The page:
An anal fissure is a small tear in the thin, moist tissue lining the anus (mucosa). It can occur when passing hard or large stools during a bowel movement. Anal fissures typically cause pain and bleeding during and after bowel movements.
Anal fissures are very common in infants, but they can affect people of all ages. They occur equally in both sexes. Anal fissures can be acute or chronic. They usually appear as a line-shaped tear in the posterior midline anoderm. In women, 10% of fissures are located anteriorly.
Those with anal fissures may experience severe pain after defecation, bright red bleeding (usually on toilet paper), and sometimes itching. Large and solid feces passing through the anal canal can cause fissures. Due to painful defecation, the patient develops secondary constipation (although they may not have had constipation complaints previously). In some patients, the anal sphincter tone increases. Anal sphincter spasm can cause a chronic fissure in the posterior commissure, which has less blood supply and inhibits healing.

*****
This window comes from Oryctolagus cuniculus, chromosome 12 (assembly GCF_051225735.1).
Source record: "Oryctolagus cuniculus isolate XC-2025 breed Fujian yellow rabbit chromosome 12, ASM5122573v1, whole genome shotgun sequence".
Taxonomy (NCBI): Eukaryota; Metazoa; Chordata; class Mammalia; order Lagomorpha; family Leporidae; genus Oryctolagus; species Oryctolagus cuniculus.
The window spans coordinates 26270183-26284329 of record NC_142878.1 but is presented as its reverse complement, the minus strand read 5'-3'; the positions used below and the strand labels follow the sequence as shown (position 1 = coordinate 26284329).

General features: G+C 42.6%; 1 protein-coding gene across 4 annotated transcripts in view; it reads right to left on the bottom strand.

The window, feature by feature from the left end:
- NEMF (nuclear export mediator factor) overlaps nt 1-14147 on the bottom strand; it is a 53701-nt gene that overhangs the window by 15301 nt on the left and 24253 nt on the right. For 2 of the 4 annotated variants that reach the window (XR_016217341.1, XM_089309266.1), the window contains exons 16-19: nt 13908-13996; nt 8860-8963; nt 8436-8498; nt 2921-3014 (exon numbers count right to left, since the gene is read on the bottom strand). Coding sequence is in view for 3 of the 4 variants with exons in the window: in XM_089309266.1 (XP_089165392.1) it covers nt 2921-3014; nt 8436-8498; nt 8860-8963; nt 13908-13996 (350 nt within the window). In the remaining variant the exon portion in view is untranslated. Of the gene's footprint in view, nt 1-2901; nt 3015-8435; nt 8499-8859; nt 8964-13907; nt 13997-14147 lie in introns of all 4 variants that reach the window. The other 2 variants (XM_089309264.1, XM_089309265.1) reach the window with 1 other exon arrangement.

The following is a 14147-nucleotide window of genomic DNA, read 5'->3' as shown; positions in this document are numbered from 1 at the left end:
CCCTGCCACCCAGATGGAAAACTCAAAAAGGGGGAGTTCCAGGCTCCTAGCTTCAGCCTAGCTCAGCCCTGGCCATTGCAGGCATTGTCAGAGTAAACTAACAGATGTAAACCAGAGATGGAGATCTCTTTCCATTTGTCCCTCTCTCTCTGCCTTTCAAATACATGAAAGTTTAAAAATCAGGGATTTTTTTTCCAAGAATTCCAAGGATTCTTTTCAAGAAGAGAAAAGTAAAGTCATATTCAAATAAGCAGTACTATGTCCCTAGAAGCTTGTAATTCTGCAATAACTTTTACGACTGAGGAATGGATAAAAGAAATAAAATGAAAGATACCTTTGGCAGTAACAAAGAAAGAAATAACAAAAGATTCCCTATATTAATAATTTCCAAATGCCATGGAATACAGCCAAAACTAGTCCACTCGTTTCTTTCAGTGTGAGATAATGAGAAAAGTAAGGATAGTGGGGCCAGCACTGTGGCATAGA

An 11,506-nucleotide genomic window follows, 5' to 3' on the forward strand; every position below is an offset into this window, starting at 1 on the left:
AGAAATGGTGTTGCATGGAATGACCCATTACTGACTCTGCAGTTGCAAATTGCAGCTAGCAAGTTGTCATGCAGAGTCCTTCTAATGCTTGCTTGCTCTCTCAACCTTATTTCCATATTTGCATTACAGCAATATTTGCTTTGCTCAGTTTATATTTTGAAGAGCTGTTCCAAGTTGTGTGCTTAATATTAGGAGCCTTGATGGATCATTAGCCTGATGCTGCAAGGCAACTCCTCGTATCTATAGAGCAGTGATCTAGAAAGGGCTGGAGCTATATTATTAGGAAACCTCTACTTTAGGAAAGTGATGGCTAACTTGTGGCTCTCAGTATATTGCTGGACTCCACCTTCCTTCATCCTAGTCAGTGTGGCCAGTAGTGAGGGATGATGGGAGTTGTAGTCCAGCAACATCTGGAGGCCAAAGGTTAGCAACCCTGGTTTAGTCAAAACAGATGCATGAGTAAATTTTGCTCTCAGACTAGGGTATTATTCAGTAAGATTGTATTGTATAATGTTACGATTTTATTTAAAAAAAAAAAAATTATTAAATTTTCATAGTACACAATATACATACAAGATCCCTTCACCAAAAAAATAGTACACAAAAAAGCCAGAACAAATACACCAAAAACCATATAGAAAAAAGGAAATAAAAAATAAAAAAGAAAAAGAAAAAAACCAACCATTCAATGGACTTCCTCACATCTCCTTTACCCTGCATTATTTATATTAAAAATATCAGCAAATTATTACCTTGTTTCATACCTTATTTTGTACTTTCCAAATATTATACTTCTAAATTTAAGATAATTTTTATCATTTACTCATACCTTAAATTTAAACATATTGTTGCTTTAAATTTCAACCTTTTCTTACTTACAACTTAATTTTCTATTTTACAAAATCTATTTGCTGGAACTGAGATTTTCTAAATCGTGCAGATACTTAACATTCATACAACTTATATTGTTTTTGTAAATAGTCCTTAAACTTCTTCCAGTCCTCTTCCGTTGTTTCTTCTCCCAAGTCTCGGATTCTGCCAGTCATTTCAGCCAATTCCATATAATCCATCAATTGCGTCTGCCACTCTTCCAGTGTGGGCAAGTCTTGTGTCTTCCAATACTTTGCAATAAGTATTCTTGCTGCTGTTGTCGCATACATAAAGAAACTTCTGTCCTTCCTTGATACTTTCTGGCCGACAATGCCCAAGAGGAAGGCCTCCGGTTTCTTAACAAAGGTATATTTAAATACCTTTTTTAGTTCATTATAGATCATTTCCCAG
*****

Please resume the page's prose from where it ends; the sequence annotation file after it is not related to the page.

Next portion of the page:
The patient history includes pain after bowel movements and a history of bright red bleeding. Anal fissures can easily be seen when the buttocks are spread apart in the Sims or knee-chest position. In chronic anal fissures, the anoderm around the fissure thickens, and muscle fibers of the internal anal sphincter are seen at the base of the fissure. At the outer end of the fistula, a skin tag is visible, and a hypertrophic anal papilla is visible and palpable at the inner end.
The majority of acute anal fissures are treated with simple measures, such as a high-fiber diet, stool softeners (tablets or syrup), and sitz baths. If these treatments do not heal the anal fissure and it becomes chronic, surgery is necessary. Lateral internal sphincterotomy (LIS) is the most commonly performed surgery. It is typically performed on the right side because there is no major hemorrhoidal plexus here. The major hemorrhoidal plexuses are located in the right anterior, right posterior, and left lateral regions.« Return to Dictionary